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September 24, 2021
Are there disadvantages of recycled polyester?

You probably already know the advantages of recycled polyester. In terms of quality, recycled polyester fiber performs just as well, if not better, than virgin polyester. It’s durable and sustainable. And, it typically requires less energy and carbon emissions to manufacture. But are there disadvantages of recycled polyester? The answer is: yes and no.  

Circularity of Polyester: Polyester fabric scraps become recycled PET pellets, which become recycled PET fiber, which is used to make apparel, which is recycled back into fabric scraps.
Circularity of Polyester: Polyester fabric scraps become recycled PET pellets, which become recycled PET fiber, which is used to make apparel, which is recycled back into fabric scraps.

Let’s take a look at a few of the common concerns people have about recycled fabric (and how to overcome them). 

Cost of recycled polyester

One possible disadvantage of recycled polyester is the advanced technologies manufacturers use to create recycled fabric can be more costly than virgin polyester, but not always. It depends on several variables. For example, if you compare the cost of recycling with the environmental cost of virgin plastic, the winner is recycled fabric. 

Virgin polyester production requires fossil fuels (petroleum). It strains our planet’s natural resources and biodiversity. On the other hand, recycled polyester reduces our dependency on these resources. A 2017 research study found that manufacturing rPET generates 79% less carbon emissions than producing virgin material. So, using recycled polyester can help corporations meet their climate targets — which benefits the environment, the business, and the consumer. 

But there are other costs to consider too. Some big cities are finding that the cost of recycling plastic is less than the cost of disposal. A study from the University of California estimated that cities like Los Angeles and San Francisco benefit economically from recycling instead of dumping. The savings are as much as $200 per ton. Recycling reduces the amount of land the city requires for waste management. Over time, those cost savings really add up.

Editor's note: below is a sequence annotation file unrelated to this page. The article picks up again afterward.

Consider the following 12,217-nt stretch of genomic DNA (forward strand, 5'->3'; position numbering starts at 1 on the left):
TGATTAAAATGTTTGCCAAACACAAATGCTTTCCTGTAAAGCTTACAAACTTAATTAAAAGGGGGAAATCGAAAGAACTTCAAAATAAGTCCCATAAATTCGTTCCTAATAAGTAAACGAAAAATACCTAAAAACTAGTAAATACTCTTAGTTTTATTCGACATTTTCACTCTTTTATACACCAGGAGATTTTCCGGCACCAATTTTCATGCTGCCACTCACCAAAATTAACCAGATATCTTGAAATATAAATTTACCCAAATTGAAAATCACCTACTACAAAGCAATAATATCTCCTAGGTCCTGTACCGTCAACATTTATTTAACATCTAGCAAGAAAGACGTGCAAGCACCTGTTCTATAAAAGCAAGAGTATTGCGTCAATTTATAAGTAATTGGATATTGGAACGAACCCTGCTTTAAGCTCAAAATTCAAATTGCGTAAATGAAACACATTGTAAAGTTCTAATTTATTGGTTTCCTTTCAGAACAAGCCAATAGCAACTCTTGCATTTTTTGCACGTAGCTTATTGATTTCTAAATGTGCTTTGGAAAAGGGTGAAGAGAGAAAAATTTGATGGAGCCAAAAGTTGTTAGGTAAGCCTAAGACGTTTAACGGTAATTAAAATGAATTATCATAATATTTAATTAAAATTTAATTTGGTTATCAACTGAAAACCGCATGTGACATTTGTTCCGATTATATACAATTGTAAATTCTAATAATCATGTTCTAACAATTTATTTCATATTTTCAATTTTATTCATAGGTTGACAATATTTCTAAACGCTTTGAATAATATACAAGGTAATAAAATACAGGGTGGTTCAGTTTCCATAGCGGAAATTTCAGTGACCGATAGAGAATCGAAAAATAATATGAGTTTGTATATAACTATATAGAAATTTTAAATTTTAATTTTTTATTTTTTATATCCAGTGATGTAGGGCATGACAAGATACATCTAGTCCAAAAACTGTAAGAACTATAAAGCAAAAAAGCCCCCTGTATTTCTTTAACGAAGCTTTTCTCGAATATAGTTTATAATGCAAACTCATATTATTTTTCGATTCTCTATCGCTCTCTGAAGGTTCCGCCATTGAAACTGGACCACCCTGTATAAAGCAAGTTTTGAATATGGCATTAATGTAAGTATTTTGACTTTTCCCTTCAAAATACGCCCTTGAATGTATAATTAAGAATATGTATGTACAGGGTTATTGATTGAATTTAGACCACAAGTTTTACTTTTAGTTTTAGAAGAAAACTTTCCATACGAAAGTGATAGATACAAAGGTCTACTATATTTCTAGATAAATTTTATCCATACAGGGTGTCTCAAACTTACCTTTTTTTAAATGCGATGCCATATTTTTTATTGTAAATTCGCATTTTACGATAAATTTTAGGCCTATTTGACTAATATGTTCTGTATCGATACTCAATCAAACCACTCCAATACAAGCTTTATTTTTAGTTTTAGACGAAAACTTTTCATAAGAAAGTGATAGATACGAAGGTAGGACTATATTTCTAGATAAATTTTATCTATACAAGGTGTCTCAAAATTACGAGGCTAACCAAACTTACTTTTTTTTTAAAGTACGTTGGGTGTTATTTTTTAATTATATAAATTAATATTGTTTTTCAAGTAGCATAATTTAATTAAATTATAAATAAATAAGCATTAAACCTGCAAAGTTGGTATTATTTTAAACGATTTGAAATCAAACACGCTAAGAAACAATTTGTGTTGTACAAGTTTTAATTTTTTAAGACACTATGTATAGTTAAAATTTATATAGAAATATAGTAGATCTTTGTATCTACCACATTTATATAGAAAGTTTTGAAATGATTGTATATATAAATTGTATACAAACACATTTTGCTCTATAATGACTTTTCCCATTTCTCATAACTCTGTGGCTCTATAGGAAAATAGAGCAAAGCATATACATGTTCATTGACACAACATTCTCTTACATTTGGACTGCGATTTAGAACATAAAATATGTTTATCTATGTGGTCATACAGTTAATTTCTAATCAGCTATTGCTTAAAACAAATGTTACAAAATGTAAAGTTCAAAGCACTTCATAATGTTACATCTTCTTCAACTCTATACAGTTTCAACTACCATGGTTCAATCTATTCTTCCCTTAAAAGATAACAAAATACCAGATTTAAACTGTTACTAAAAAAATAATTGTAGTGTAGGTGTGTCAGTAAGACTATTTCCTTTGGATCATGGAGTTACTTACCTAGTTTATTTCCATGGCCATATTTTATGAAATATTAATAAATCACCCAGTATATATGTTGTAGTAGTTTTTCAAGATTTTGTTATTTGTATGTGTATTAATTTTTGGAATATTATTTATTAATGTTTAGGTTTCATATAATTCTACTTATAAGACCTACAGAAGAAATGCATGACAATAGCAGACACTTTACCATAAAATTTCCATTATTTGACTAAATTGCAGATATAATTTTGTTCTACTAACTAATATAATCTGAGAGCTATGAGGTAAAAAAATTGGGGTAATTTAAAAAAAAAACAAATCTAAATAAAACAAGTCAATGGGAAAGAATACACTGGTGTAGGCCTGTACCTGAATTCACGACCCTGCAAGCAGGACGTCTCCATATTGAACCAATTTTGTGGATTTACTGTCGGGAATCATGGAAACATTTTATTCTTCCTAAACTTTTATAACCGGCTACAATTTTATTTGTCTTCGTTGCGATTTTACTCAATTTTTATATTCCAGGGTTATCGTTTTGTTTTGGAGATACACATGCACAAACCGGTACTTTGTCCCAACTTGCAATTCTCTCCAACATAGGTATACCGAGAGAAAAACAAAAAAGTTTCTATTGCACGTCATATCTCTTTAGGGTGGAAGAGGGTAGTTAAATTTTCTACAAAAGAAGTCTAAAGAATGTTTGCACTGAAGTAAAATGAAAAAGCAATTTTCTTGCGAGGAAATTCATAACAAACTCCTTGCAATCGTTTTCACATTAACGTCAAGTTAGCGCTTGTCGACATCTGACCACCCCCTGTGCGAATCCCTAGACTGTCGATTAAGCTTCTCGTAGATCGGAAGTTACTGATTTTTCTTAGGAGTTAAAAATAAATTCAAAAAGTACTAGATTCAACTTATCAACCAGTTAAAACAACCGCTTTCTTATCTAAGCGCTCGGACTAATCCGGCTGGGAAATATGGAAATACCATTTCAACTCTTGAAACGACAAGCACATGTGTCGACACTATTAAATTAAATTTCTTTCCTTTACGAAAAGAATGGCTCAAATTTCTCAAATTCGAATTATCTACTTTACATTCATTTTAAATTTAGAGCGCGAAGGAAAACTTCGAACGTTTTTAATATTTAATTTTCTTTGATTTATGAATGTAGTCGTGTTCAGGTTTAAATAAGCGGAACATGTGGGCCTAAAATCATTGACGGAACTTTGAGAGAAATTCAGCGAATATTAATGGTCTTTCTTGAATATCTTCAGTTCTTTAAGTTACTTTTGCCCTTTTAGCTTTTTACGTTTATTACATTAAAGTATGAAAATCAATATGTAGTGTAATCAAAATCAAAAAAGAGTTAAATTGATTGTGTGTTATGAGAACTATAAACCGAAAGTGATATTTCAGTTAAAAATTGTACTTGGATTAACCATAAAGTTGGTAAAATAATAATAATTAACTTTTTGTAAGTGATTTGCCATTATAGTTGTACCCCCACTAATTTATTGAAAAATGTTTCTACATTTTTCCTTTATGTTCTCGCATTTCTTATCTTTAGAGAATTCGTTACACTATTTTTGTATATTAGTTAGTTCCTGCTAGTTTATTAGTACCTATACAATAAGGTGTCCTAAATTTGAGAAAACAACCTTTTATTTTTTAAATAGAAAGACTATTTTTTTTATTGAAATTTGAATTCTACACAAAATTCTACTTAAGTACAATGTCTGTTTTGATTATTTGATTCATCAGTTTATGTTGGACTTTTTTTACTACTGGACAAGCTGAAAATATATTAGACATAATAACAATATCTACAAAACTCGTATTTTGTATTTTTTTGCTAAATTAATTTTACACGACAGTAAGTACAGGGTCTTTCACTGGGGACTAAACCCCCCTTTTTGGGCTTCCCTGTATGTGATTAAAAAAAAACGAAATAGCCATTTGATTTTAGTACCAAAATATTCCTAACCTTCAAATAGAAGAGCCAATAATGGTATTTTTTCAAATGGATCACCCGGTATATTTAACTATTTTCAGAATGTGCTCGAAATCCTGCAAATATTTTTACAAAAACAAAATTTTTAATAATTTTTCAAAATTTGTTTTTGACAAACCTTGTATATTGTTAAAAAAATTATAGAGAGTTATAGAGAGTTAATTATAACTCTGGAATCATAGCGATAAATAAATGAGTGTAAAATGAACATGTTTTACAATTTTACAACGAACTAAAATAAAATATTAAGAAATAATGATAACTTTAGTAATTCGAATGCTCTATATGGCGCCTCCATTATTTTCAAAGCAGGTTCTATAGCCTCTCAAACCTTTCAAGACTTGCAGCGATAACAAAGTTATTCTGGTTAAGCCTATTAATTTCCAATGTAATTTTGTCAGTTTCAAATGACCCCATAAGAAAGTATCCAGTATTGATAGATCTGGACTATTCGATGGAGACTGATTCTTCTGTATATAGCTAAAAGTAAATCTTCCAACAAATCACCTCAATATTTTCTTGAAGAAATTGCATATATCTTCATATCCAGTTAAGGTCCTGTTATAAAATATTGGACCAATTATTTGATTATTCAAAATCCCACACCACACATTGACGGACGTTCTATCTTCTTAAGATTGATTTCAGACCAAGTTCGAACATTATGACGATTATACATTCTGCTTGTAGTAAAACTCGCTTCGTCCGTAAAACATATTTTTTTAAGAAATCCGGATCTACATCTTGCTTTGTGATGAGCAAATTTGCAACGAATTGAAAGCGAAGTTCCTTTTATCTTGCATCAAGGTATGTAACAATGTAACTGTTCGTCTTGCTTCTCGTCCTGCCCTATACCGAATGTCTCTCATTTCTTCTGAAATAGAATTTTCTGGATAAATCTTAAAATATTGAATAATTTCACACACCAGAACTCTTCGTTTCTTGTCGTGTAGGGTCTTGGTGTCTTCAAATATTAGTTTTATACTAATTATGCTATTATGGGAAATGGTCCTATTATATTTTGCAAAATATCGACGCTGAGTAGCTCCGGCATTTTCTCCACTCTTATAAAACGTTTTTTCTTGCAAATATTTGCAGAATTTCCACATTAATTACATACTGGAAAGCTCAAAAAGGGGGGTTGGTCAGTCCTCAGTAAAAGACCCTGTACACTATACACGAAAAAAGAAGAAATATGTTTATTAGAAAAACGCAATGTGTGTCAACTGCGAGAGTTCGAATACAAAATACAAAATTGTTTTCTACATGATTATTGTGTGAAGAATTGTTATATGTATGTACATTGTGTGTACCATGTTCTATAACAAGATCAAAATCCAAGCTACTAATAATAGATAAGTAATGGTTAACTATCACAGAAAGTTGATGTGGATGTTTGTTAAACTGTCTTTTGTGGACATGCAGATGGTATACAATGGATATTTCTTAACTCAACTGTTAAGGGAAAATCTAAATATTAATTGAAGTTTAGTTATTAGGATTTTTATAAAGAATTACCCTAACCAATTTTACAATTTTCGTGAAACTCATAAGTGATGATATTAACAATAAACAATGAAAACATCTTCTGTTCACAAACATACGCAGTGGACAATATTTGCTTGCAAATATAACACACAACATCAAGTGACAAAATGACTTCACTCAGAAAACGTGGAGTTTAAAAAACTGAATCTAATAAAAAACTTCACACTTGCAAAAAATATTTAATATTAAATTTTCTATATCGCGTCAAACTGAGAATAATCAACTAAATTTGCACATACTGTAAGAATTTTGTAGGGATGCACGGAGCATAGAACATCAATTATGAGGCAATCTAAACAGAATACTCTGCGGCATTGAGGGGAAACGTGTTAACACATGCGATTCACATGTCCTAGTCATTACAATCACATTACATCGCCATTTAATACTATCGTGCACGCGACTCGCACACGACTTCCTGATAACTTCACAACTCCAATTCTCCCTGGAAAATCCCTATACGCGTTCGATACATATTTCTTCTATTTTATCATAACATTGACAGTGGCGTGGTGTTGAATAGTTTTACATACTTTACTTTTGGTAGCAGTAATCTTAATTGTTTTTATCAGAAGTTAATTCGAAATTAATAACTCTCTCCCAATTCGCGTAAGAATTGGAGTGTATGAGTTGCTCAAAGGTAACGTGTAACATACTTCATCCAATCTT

Availability of recycled polyester

Some companies and consumers are concerned about the lack of availability of recycled polyester fabric. In the past, it was much easier to find virgin polyester fibers and pellets. But that trend is shifting. As consumer demand for sustainable plastic grows, it has generated a shift in businesses and manufacturing practices. 

Recycled Plastic PET pellets
Recycled Plastic PET pellets ready to be processed into recycled fiber

Availability is also related to cost. The cost of virgin PET plastic rises with the rise in global oil and petroleum prices. Trade magazines such as Plastics News have observed that the cost of virgin pellets is starting to climb higher than the cost of recycled pellets. This means fiber mills may have easier access to recycled materials. In turn, recycled polyester fiber will become more widely available to meet consumer demand.

Circularity of recycled polyester

Recycled polyester is very durable and sustainable. But, consumers still need to know what to do with their worn-out recycled clothing. They could donate it to someone else and extend its life, or find garment recycling centers so that it doesn’t end up in a landfill. Some clothing brands offer recycling or buy-back programs to increase circularity. 

Yet, one of the disadvantages of recycled polyester is most polyester fabric can only be recycled so many times before it reaches the end of its life cycle. 

The circularity of a garment largely depends on the recycling method. If the polyester undergoes mechanical recycling, machines wash and shred and turn the fabric into polyester chips. Factories then melt and transform the chips into new fibers. During this process, however, the fiber can lose its strength, especially if it’s a blend of other fabrics like cotton. As a result, recyclers will mix the recycled chips with virgin polyester. 

However, during chemical recycling or advanced recycling processes, manufacturers break down recycled polyester to the molecular level. This preserves the integrity of the original polyester monomer and makes it easier to create new fibers that are just as strong as the original. No need to mix in virgin materials. 

The total number of tons of textiles generated, recycled,  and land-filled between 1960 and 2018. Chart courtesy of epa. org
The total number of tons of textiles generated, recycled, and land-filled between 1960 and 2018. Chart courtesy of epa. org

So, the answer to the concern about circularity is simple: advanced recycling techniques will keep polyester fibers and garments in use much longer. In time, brands and consumers will find that this is the most cost effective and convenient option too. 

The bottom line? Soon, the perceived disadvantages of recycled polyester will fade away, thanks to technology and accessibility.

To learn more about our recycling methods, contact change@sayarenew.com

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